Automotive: May 2007 Archives

To Masterbrand or Sub-brand? That is the Question

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One of the oldest debates in branding is whether you introduce a new product under the existing parent brand or create a sub-brand name. Some marketing consultants essentially say that sub-brands don't work. That seems like an over-simplification to me, as well as not a universal truth.

toyota_prius.jpgToyota is extending its Prius sub-brand for its hybrid vehicles, removing the Toyota moniker, and, in effect, creating a new parent brand. Does Toyota know what they're doing? I think so.

In the consumer's mind, I believe, Prius equals hybrid, green and good. Therefore, I think its wise that Toyota's new hybrid models, which we'll start to see in 2009, will be called Prius A, Prius B and Prius C.

However, I think the A, B and C nomenclature is a mistake. Anyone that's received a grade in school would much prefer to get an A than a C. And what happens when Toyota introduces its sixth Prius model? Would you want a Prius F?

If you've read this far, I've fooled you. The Prius A, B and C are only internal code names, once again demonstrating that Toyota knows what they're doing.

cingular_ATT.pngAs you're probably aware by now, AT&T, which, a few months ago, was acquired by much bigger SBC Communications, which renamed itself AT&T despite its much larger size. That "was a bit like France marching into Brussels and renaming itself Belgium," said Stephanie Mehta of Fortune, in her article yesterday, Meet the new AT&T.

Although controversial, AT&T did away with the very well known and probably much hipper Cingular name. I predict that long-term, the Cingular brand will reemerge in some place in some way, like many other zombie brands.

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Did Cerberus Save Chrysler From The Underworld?

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Chrysler_logo.pngBrian Dickerson of the Detroit Free Press wrote a wonderful article about Cerberus, a leading private investment firm, the company that bought Chrysler this week for $7.4 billion, and asks “why a company with $60 billion would name itself after a three-headed monster.”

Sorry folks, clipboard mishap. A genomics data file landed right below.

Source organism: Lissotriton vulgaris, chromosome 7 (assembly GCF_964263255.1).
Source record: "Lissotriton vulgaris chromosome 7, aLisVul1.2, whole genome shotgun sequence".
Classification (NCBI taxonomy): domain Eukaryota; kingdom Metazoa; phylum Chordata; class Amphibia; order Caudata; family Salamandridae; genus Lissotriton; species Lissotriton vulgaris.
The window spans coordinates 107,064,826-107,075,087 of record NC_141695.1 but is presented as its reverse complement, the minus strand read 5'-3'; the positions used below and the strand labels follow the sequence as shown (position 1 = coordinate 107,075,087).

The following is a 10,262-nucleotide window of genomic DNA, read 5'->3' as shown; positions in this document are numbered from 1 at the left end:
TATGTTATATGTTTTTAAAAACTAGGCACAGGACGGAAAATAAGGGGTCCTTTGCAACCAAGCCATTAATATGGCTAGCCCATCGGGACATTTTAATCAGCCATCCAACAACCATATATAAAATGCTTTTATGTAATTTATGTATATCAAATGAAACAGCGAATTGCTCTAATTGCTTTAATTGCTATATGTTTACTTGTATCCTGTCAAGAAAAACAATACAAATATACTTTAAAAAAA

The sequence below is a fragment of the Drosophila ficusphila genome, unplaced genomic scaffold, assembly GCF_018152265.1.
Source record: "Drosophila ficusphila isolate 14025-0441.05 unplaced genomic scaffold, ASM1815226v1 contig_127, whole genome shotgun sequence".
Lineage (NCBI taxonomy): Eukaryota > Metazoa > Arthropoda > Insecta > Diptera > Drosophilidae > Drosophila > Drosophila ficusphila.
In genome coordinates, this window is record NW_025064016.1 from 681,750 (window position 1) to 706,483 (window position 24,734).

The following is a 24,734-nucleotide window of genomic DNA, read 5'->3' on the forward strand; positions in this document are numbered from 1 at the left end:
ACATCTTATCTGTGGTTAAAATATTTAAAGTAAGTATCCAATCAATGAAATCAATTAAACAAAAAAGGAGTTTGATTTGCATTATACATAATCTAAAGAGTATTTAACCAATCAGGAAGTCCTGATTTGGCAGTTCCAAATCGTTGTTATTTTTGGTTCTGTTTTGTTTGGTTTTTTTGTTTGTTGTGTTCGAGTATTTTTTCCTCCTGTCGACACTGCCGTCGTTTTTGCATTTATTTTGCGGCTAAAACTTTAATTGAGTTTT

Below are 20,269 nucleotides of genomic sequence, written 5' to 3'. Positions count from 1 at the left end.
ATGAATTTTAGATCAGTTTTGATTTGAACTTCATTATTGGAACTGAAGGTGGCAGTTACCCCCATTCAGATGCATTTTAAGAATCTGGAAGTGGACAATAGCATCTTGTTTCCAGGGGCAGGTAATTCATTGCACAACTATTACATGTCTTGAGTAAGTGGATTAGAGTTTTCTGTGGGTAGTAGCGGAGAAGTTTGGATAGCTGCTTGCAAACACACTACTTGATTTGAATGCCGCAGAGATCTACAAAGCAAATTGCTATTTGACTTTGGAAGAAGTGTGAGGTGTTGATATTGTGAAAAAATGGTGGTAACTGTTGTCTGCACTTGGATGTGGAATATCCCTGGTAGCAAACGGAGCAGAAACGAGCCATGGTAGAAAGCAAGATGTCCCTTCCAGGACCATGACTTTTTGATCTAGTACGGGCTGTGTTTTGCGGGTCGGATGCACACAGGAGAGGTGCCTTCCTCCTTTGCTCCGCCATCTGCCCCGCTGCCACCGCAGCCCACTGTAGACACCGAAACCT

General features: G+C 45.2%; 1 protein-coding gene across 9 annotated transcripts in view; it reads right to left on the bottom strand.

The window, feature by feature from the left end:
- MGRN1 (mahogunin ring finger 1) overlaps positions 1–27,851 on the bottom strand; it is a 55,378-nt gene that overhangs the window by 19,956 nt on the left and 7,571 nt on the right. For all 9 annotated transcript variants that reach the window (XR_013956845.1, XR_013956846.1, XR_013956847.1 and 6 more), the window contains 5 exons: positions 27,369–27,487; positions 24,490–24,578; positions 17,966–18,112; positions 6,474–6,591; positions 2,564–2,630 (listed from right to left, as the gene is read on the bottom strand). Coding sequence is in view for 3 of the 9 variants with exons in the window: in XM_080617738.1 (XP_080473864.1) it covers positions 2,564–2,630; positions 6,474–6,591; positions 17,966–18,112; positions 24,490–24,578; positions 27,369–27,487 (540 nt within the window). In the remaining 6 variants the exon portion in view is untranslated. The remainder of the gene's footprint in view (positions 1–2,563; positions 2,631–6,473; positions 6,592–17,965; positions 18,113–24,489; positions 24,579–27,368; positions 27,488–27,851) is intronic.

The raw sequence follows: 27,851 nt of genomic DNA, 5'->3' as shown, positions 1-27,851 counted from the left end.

By the way, in Greek mythology, Cerberus is a three-headed dog.

Seems that some investment groups like using terms from Greek mythology in their company naming—one of the least effective name changes from 2006 was Prime Rate Investors’ move to Summus Works. Say it fast, it sounds like “some of us works”.

cerberus.gifBut I would say that a quick look at a list of Investment Company names shows that names from mythology certainly do not dominate the field.

Because there are regulations over what an investment company can call itself, it seems logical that names from history and mythology that just look good—and neutral to regulators—may get some play.

Why would the founders of Cerberus choose that name? Chances are they liked the fact that it looked like the word “cerebral” from “cerebrum”, the Latin word for brain, neither of which have any relation to Cerberus, which is a Greek word.

cerberus_logo.jpgBut it is amusing that an investment company would (probably inadvertently) name itself after a three-headed dog protecting the gates of Hell. I have to say I do like Cerberus’s response: "Our firm was founded to keep companies that are in pretty bad shape from entering the underworld."

Which is exactly what they have done with Chrysler.

Nice save, guys.

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